My mind cleared and I found myself hunched over a hunk of bloody meat. There were ragged strips of it twined through my fingers, and I could taste the coppery tang of blood.
I yelped, dropping the meat and gagging. My frantic mind catalogued my surroundings: three concrete walls, one glass, all liberally spattered with dried blood. The floor even more so. A half-eaten raw steak lay on the floor where I’d dropped it. I scuttled backwards into a corner as far from the gory pile as possible, barely noticing that I was scraping my hands on the cement floor. I spat and wiped my mouth, desperately trying to get rid of the taste.
Trying not to let the panic take over, I straightened my soiled hospital gown to cover my unmentionables. I dug my fingernails into my palms to give me pain to focus on instead of the fear. There was a frightened, gibbering thing inside my head, and somehow I knew that if I didn’t fight it off, I was going to lose my mind.
“It worked.” The voice came from the other side of the mirrored glass that made up one of the walls of my cell, and I jumped in fright. “Do you see that? She’s cured.”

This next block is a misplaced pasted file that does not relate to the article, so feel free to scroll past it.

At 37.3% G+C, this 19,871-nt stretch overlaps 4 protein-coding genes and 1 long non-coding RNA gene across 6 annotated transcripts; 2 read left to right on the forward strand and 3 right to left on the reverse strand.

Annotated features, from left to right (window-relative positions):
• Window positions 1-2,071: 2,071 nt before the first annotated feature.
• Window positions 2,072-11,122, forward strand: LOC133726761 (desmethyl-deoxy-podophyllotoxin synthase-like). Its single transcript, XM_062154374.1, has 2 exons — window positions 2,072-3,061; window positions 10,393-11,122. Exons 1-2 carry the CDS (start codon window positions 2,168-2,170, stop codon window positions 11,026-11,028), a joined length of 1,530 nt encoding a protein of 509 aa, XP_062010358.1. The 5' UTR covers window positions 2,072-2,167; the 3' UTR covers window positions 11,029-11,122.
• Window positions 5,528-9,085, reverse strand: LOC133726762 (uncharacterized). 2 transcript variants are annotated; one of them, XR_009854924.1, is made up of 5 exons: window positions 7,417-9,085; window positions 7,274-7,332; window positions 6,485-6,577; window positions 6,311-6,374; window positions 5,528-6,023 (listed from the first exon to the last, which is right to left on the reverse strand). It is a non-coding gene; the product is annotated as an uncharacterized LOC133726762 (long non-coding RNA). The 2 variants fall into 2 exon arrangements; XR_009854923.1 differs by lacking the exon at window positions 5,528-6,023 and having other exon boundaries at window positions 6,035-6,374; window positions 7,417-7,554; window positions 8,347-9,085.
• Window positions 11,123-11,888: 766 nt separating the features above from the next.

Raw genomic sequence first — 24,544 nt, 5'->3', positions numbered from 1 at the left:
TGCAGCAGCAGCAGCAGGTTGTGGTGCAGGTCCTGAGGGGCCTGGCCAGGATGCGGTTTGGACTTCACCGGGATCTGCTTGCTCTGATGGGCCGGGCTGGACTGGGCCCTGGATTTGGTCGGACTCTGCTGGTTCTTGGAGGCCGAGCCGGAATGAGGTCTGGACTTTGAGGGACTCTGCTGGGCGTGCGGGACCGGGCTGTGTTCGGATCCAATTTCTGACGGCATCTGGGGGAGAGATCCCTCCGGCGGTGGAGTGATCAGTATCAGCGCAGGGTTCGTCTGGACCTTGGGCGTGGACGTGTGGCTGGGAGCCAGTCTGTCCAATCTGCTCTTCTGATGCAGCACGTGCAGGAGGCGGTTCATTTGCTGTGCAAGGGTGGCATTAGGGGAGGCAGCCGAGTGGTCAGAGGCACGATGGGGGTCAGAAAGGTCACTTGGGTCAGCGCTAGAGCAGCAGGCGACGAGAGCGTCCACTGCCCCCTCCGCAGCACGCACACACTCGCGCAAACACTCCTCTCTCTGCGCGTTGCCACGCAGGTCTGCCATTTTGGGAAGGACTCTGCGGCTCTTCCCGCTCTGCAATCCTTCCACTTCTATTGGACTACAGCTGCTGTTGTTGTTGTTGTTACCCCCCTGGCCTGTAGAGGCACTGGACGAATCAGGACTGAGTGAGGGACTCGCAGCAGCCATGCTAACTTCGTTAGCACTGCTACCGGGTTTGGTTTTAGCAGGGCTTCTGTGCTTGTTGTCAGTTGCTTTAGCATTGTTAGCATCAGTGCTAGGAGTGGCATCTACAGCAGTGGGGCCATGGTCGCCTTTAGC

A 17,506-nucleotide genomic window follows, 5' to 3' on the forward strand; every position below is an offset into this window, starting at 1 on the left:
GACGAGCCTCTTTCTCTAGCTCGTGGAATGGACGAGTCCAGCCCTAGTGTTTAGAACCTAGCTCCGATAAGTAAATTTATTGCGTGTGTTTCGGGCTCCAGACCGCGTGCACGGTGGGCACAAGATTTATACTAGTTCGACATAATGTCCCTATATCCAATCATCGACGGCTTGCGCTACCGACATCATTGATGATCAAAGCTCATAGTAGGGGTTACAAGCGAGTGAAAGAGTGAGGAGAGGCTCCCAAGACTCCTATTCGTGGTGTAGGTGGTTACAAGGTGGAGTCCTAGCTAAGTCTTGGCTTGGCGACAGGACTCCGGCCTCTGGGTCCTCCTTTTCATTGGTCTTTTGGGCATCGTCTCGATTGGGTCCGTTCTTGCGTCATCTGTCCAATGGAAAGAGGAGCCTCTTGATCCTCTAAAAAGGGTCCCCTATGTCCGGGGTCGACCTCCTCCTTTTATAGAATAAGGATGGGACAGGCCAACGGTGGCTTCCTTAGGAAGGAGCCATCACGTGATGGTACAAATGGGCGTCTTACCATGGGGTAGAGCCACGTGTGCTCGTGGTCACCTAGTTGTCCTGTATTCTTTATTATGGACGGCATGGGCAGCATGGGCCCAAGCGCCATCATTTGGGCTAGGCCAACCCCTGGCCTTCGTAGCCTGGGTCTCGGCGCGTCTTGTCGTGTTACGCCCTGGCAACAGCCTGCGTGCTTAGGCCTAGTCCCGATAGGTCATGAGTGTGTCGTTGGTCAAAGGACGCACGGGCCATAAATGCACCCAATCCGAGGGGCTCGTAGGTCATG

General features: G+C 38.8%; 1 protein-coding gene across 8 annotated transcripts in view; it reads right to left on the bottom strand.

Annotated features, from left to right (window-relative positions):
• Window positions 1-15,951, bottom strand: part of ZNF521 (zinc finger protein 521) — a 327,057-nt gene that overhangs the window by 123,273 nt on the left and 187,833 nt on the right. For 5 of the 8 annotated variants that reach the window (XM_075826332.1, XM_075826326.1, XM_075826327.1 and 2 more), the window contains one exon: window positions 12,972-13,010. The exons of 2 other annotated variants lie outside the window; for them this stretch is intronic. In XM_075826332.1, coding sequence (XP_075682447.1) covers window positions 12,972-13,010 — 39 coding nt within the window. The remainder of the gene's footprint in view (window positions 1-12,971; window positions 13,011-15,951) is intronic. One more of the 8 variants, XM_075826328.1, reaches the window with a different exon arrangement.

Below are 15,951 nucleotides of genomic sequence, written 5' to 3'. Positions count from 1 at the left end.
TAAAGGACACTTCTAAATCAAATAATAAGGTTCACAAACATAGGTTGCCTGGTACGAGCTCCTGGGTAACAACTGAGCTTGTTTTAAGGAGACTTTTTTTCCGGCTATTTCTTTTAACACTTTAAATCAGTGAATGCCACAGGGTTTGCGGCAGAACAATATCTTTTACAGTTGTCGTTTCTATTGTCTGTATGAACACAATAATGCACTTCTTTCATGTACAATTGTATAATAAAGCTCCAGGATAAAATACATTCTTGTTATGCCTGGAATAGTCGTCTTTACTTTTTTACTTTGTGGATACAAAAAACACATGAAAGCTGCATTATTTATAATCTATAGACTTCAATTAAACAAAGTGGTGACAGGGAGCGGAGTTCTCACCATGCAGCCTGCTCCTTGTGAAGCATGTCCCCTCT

“I don’t know why you still get excited,” said a second voice. “She’s just going to go crazy like the rest of them.”
“I have a good feeling about this one.”
“Why? She’s nothing special.”
I looked at the one-way glass and croaked, “Hello?”
Silence for a moment.
“She talked,” the first voice whispered. “That’s a good sign.”
“Shut up,” said the second. “You’re not supposed to interact with the subjects.”
“Where am I?” I asked.
I sighed and rubbed my face with my hands. They were bloody; my nails dirty and ragged. Hands that had killed. Nails that rent and tore flesh. My eyes burned, but no tears trickled down my cheeks. Not all of this blood was fresh, and not all of it was my own.
Cured, they said. So it hadn’t been a terrible nightmare.
I really had been a zombie.